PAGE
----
While eVTOL developers such as Archer, Lilium, Wisk, and Volocopter are capturing much of the available attention and funding in pursuit of passenger transport applications, significant progress is being made toward other uses of the novel aircraft type.
During a virtual panel hosted by McKinsey & Company, participants discussed the potential for eVTOLs to provide societal benefits outside of passenger movement — and for those applications to pave the way for the public acceptance necessary for the larger urban air mobility (UAM) market to take off.
Carl Dietrich, founder of Terrafugia and now Jump Aero, said the use of eVTOLs to improve patient outcomes in emergency response scenarios is the most positive application of the technology that is achievable in the near-term.
“Rapid first response represents the best rate of value creation for advanced air mobility . . . You’re providing a tremendous and easily quantifiable value to society in terms of lives saved and money saved for the health care industry, and you’re doing it with the minimum barriers to entry [from a certification and infrastructure perspective],” Dietrich said.
Jump Aero, still less than two years into its vehicle development program, is designing an eVTOL that will move a medical professional to the scene of an incident — an entirely different role for aviation in emergency medical applications than helicopters that are used for evacuation or patient transportation.
Dietrich intends for his eVTOLs to get first responders to the scene faster than is possible via ground vehicles, particularly in suburban or rural areas.
“We believe that we’re creating the fastest form of transportation to get a human being from point A to any point B between six blocks and 60 miles away, and that the most valuable use case — the case that will bring the most benefit to society the fastest — is first response,” Dietrich added.
Jump Aero has added several employees over the past year, but the company is not yet ready to release specifics regarding its design. Dietrich declined to comment on whether the chosen configuration would be a multicopter, lift-plus-cruise, tiltrotor or other approach, and no renders or graphics have been released to date.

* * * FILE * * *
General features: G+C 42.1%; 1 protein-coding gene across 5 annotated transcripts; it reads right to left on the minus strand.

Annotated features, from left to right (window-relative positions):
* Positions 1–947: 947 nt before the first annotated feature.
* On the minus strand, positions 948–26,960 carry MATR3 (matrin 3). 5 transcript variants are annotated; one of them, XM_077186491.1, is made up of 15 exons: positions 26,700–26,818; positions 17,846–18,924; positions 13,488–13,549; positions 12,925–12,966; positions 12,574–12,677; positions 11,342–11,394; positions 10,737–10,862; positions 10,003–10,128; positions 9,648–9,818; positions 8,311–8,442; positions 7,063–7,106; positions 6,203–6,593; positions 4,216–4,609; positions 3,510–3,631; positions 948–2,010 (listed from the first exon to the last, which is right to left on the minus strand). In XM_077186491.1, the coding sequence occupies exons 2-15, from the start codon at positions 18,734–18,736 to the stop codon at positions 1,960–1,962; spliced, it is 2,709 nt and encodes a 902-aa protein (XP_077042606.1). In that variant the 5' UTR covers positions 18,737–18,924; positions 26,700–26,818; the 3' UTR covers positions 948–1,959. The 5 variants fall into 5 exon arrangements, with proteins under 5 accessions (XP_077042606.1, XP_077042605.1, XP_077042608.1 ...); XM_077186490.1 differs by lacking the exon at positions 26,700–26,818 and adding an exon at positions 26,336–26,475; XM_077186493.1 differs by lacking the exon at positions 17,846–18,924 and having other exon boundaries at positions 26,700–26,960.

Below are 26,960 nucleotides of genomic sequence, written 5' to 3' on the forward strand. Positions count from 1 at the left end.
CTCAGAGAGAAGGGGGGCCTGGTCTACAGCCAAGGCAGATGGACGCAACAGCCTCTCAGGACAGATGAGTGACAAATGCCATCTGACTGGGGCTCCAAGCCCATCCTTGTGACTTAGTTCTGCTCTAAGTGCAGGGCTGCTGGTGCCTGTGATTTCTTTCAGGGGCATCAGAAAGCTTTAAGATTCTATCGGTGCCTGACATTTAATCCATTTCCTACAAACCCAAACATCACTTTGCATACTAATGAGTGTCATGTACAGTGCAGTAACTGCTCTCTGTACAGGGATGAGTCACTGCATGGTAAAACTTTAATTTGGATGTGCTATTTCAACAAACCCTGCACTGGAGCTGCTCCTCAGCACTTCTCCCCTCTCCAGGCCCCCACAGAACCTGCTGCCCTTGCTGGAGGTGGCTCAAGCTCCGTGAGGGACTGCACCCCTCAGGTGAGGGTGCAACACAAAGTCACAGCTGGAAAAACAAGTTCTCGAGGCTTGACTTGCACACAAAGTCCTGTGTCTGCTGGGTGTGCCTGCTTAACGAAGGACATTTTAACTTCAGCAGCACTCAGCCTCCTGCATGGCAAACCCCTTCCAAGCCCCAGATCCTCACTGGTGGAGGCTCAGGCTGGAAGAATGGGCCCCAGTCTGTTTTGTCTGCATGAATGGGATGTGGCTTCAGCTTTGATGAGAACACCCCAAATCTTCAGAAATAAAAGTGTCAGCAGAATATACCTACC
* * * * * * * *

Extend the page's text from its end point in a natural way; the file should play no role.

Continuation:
Col. Nathan Diller, head of Agility Prime and the U.S. Air Force’s AFWERX technology accelerator program, said his team is focused on creating interfaces between technology developers and airmen from across the service to identify effective use cases for eVTOLs, autonomy, and other new tech.
“Everything we’re doing is moving personnel or hardware around . . . it’s a question of what personnel, what types of hardware, and what environments we’re looking at,” said Diller. “For us, the real near-term [question] is where can we find immediate cost savings and eventually do some of the cost avoidance with our current operations? That’s something we believe we can do in the very near term and in many cases that’s going to be in austere locations where the threshold for safety and security is lower.”
All panelists agreed that finding use cases for eVTOLs outside of passenger transportation won’t be as simple as replacing helicopters and other existing tools.
“It’s a new type of platform, a new type of vehicle. You have a system [with] new limitations and new capabilities. We cannot just try to replace existing platforms,” said Johnny Doo, lead for NASA’s Transformative Vertical Flight Working Group 4 — Public Services, which now has over 100 members.
“I don’t think that’s going to maximize the effectiveness . . . we need to look at the gaps, where we can make a difference. But we need to get [these aircraft] in trial operations so we can really hands-on learn how to best use it, how to avoid pitfalls, and how to maximize the outcomes.”